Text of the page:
The Healing
When the bulrushes started reappearing in the creek, the O’Bree’s work of restoration started to feel like an act of redemption. Yanget farm’s return to ecological balance helped re-sensitize us to the power of natural processes, teaching us that as land heals, so do we.

The Burringurrah Mob
Rod now describes these years of experimentation and learning as a ‘time of 1000 errors.’. He reckons his learning expanded exponentially when he met some of the men from the Burringurrah mob, up near Mt Augustus. During the Covid lockdowns, as part of his food distribution business, he was able to help bring food and water up to the struggling settlement. Three elders came down from the community in the Gascoyne to meet Rod at the farm, and they started to share what they knew about patterns in the land. The reciprocity of this relationship has been a huge learning curve for Rod, giving him a turbo-charged understanding of natural systems and what needs to be done to restore fertility to our arid lands.

Over this time Rod devised effective ways of teaching what he knew, attracting attention from State Government ministers, landowners, scientists, farmers, and those in the carbon project space keen to learn how to replicate the success of the rehydration project.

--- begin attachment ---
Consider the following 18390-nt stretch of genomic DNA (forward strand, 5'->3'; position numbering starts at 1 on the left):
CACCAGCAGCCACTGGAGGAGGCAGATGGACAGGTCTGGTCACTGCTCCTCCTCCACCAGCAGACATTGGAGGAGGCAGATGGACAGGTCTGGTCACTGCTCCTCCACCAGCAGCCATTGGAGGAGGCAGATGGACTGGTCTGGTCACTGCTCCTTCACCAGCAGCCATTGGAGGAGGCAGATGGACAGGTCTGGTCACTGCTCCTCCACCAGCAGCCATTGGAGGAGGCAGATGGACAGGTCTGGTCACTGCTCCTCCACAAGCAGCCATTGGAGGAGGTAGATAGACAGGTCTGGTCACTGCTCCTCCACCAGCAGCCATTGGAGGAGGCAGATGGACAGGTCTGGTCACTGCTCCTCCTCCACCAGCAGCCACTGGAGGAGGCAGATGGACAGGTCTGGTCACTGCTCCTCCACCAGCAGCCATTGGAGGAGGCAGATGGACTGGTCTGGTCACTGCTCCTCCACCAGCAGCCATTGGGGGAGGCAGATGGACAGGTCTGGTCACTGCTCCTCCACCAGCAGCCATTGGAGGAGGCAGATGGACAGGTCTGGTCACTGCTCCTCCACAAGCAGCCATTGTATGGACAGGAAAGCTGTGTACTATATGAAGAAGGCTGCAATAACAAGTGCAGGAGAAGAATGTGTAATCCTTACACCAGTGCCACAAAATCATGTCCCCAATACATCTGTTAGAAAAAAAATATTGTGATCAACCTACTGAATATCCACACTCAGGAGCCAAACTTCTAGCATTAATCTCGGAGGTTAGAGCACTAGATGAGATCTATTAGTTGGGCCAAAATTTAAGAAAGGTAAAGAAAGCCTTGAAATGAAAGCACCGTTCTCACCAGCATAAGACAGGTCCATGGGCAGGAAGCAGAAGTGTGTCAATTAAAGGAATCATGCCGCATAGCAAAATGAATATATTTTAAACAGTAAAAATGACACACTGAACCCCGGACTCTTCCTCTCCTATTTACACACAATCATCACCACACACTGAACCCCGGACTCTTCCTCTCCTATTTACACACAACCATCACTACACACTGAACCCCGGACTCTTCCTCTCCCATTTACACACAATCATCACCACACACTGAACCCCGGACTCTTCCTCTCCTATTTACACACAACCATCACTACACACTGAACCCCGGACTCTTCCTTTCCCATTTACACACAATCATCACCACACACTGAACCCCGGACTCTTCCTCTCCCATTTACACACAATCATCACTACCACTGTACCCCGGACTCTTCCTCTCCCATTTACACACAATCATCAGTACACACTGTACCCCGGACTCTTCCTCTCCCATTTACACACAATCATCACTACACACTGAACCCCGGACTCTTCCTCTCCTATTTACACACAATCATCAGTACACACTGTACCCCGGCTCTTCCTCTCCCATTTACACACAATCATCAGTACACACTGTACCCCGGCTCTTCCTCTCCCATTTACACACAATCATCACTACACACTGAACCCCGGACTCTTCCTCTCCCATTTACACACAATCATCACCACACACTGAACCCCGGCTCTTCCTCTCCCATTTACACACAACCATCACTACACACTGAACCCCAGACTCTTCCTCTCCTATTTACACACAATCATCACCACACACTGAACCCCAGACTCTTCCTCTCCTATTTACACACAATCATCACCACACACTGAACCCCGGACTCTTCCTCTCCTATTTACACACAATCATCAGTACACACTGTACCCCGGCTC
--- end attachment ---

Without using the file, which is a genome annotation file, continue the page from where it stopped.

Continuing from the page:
Rod bought Mick Davies butcher shop in the main street of Geraldton inspired by a big idea. He coined the term Catchment Food, reasoning that this could be a way to allow the public to support local farmers working with regenerative principles, while giving these farmers an alternative outlet for their premium product.


The Mount
In 2020 Christine and Kingsley Smith at The Mount, in Dandaragan, received a grant from the Shire to undertake analysis of the Minyulo Catchment zone, which included the Smith’s farm. Rod worked with Tim Wiley, a Rangeland scientist, to design the placement of earthworks in the landscape to better manage the rainfall flow, and a system of interventions were placed in the land. At the time a workshop and associated open days were held for interested farmers to observe the work being done.

Upcoming Workshop
Now, four years on, we are keen to get Rod back at The Mount to revisit and re-evaluate the system. The date chosen for the workshop, Rehydrate Your Land, is Wednesday June 26, 2024. Currently the season isn’t looking promising, so we are making the day contingent on enough rain having fallen to show the system at work. Kathryn Hubble, our biodiversity and soil educator, will be there with Rod O’Bree to present the last of the series of workshops Farmer Gardener: Pathways to Regeneration.

If you would like to be notified of any change to the workshop date, and to secure your spot – please register with Amanda at: soiliscapital@gmail.com or phone 0459 991 627 (see workshop details below).